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why change remote.domain.com mx record

Posted on 2013-11-28
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Last Modified: 2013-12-06
Hi all,

Just a quick question.

I had a client asking for their remote.domain.com mx record to be change to point to remote.domain.com

Why would they need to or want to do this? because the mail.domain.com is pointint to a different IP address?

Their IT guy is not very helpful and I was wondering out of interest?
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Question by:flynny
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11 Comments
 
LVL 20

Expert Comment

by:strivoli
ID: 39683275
There might be 3 reasons:
a. If the resulting IP changes and they didn't change ISP (for example) then they want to receive mail on another server.
b. If the resulting IP changes and they changed ISP then they need to change the IP in order to continue receiving mail on the same server.
c. If the resulting IP DOESN'T change then they might want to clear out their naming convention.
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LVL 22

Expert Comment

by:David Atkin
ID: 39683304
Hello,

Its probably so that Exchange passes the reverse DNS checks.
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LVL 13

Expert Comment

by:duncanb7
ID: 39683313
it might be the reason he wants his email delivery process done  internally within
its organization.

Take a look at this article
http://smtp25.blogspot.hk/2007/07/can-you-run-mail-server-without-mx.html

Hope understand your question completely, if not , please point it out


Duncan
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LVL 6

Expert Comment

by:donnk
ID: 39683519
Could be few reasons:

1. SSL Certificate
2. Redundancy (multiple MX records)
3. 1 less DNS record to worry about.
4. Reverse DNS (spam check)as Scorpeo says.
5. The IT guy likes messing with you!!
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Author Comment

by:flynny
ID: 39683578
Thanks guys,

the mail.domain.com is pointing to IP A
with MX record pointing to this server as its the mail server


whilst remote.domain.com has been changed to point to IP
with the mx pointing to this server.

regarding the answers;

1. SSL Cert? Why would pointing the MX record back here help with this please?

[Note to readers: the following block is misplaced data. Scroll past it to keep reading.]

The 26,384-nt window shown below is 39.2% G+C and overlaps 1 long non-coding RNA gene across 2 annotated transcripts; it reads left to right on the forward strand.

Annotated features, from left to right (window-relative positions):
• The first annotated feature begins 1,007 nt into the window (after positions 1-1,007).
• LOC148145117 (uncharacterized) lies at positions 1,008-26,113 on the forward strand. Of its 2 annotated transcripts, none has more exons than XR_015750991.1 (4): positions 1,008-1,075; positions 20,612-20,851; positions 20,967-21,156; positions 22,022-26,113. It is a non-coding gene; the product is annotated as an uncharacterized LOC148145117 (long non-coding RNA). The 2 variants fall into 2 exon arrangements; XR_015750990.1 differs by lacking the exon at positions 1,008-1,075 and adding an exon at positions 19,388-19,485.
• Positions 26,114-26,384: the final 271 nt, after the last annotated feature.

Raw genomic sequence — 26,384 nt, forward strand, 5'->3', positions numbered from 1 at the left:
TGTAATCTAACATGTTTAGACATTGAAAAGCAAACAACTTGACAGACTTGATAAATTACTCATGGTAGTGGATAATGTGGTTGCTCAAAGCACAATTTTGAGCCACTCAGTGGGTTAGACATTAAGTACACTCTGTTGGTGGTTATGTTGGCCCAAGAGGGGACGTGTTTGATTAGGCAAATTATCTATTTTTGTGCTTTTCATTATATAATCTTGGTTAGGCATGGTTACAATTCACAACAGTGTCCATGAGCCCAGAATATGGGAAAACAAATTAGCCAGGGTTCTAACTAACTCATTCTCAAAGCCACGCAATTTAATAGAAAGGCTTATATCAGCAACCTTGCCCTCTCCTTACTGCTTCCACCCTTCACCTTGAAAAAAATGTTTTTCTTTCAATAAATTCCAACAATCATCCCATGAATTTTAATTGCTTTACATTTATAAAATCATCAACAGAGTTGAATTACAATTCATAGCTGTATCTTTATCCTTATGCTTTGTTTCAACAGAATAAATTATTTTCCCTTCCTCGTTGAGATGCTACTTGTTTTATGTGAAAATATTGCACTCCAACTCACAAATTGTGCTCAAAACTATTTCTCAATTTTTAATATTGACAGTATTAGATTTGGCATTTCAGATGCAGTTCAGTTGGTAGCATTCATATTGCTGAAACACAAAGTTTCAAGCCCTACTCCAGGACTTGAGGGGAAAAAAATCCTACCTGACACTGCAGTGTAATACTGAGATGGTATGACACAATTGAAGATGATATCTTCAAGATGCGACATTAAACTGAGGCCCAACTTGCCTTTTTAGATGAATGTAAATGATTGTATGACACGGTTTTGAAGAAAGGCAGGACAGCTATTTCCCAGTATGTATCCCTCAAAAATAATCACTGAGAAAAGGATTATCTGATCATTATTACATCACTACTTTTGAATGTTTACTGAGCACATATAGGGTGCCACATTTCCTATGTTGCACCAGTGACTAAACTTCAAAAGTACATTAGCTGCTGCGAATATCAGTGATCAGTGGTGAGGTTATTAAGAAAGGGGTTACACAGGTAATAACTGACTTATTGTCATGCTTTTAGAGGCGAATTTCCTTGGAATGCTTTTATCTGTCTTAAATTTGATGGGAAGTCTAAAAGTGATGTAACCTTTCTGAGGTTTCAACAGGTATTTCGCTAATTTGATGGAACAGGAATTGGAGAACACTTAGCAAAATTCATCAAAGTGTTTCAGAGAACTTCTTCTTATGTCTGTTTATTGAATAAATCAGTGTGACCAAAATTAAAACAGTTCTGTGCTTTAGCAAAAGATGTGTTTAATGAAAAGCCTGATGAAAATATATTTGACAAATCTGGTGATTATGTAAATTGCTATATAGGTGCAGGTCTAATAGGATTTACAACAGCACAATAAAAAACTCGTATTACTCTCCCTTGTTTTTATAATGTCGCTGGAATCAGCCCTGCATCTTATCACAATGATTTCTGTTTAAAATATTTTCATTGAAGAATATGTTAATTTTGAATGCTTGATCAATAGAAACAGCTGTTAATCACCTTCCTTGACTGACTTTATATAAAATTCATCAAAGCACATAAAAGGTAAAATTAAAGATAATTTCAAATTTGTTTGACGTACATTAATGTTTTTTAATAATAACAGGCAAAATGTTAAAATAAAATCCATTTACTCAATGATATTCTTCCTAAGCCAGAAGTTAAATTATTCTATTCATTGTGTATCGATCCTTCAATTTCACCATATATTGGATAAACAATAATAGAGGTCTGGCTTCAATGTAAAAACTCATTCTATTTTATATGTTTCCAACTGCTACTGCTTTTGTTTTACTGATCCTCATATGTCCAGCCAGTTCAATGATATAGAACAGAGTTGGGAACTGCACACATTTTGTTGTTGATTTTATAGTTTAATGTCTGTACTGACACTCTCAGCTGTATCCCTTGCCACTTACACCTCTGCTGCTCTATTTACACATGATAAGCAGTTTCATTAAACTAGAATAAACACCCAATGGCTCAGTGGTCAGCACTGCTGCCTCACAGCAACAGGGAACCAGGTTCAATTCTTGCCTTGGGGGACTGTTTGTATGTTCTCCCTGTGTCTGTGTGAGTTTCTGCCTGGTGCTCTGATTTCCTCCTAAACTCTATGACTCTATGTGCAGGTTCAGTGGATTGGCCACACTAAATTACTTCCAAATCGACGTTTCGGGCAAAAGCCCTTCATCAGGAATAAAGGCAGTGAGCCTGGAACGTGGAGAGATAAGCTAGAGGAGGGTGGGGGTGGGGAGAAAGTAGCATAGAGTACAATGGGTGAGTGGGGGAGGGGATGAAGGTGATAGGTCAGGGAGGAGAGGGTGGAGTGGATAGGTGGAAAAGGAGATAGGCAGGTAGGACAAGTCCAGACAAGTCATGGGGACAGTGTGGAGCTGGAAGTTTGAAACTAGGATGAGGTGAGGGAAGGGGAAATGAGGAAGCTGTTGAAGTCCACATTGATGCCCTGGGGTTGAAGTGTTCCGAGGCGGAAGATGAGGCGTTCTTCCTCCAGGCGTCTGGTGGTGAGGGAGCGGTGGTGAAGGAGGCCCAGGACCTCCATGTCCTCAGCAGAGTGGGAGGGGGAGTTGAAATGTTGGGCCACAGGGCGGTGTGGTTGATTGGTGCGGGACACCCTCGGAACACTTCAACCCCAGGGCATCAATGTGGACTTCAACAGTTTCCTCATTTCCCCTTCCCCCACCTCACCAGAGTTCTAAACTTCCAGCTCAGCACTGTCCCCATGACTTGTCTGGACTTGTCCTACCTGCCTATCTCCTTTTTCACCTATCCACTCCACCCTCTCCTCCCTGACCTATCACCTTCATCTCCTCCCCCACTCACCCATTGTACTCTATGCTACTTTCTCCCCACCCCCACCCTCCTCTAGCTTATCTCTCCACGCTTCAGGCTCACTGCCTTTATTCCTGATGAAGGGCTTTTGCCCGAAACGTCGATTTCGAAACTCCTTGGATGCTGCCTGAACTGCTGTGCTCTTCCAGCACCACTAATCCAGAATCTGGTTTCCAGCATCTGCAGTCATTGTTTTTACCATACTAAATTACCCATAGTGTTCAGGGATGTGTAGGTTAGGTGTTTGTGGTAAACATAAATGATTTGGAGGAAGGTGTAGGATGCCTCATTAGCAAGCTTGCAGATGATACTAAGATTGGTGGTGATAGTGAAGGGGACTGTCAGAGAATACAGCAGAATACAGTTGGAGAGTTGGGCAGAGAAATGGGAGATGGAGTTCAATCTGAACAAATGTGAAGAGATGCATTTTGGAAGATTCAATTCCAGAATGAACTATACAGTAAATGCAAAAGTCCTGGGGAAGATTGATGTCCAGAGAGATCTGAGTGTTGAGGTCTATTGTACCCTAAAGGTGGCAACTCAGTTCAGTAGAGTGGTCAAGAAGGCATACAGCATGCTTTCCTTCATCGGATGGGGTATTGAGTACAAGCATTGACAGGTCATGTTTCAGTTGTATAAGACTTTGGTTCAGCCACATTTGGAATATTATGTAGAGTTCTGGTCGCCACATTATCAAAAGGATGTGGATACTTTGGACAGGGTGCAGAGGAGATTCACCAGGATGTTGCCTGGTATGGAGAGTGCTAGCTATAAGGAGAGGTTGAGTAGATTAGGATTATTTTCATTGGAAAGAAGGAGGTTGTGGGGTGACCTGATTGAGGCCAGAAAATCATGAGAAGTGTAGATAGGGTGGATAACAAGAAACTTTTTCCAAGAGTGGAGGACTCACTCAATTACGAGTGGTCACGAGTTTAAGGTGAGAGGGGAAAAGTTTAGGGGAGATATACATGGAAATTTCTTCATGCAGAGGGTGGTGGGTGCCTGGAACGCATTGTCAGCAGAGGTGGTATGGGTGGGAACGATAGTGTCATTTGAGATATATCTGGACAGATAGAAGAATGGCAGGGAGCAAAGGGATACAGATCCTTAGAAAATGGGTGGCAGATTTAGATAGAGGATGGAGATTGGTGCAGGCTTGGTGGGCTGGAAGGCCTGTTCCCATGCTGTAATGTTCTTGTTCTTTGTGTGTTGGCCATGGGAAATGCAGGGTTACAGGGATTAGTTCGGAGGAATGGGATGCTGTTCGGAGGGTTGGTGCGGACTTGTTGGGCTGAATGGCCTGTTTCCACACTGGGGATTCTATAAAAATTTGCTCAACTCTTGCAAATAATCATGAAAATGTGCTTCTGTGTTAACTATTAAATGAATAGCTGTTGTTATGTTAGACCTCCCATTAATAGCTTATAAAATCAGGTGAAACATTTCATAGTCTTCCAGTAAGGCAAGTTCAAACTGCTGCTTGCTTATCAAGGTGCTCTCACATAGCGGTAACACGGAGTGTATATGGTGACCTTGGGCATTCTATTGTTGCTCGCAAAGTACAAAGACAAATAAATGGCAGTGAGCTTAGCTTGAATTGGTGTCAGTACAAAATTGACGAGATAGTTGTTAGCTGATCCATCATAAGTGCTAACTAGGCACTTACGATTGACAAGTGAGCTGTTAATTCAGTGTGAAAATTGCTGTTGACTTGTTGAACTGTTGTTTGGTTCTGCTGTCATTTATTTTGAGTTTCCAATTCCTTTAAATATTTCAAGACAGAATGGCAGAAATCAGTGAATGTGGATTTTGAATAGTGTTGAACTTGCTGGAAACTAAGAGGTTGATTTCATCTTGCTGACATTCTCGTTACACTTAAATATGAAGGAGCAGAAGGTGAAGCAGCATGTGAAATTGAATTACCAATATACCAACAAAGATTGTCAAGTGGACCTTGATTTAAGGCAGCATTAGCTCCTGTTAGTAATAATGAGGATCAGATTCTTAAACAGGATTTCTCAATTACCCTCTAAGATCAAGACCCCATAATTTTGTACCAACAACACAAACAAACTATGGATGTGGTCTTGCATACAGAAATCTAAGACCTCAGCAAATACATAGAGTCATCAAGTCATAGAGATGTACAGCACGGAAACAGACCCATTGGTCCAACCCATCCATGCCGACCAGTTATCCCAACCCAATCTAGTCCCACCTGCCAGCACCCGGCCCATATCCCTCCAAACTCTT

2. Redundancy - Again why would this be the case?

4. Reverse DNS I Can see why but this is not the mail server?

Thanks in advance guys.
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LVL 22

Assisted Solution

by:David Atkin
David Atkin earned 2000 total points
ID: 39683600
1 - The name on the SSL certificate maybe remote.domain.com.  When users try and connect to mail.domain.com it will probably bring up a certificate error and make certain things (like remote desktop gateway for example).

2 - It wouldn't truely be redundant.  The record would but if its pointing to the same place so wouldn't help in the event of their server being down.

3 - If it is a web server then they may have created a sub site for this domain which navigates people to another page.
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Expert Comment

by:donnk
ID: 39683614
"2 - It wouldn't truely be redundant.  The record would but if its pointing to the same place so wouldn't help in the event of their server being down."

Not necessarily, could be multiple mail servers behind that IP with the firewall deciding which to deliver too.


Is the mail server an exchange box ?
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LVL 22

Expert Comment

by:David Atkin
ID: 39683703
@Donnk - Good point, I hadn't thought of that.
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Author Comment

by:flynny
ID: 39684038
the mail server on mail.domain.com and IP a is a SBS running an exchange mail server and handling all of the sites mail.

I'm not sure what the secondary site could be. The SSL would make sense if the remote wasn't pointing to the second IP.

Scorpeo, regarding point 3 - what use would haveing an mx record setup for a web server hold?
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Accepted Solution

by:
David Atkin earned 2000 total points
ID: 39684805
Regarding point 3, it wouldn't have any use.  I was more thinking about an A record for the remote web workplace built into SBS.  If their certificate is for remote.domain.com then accessing it via mail.domain.com will generate certificate errors.

They may have just done it to keep things tidy in DNS.
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Author Closing Comment

by:flynny
ID: 39700674
many thanks guys.
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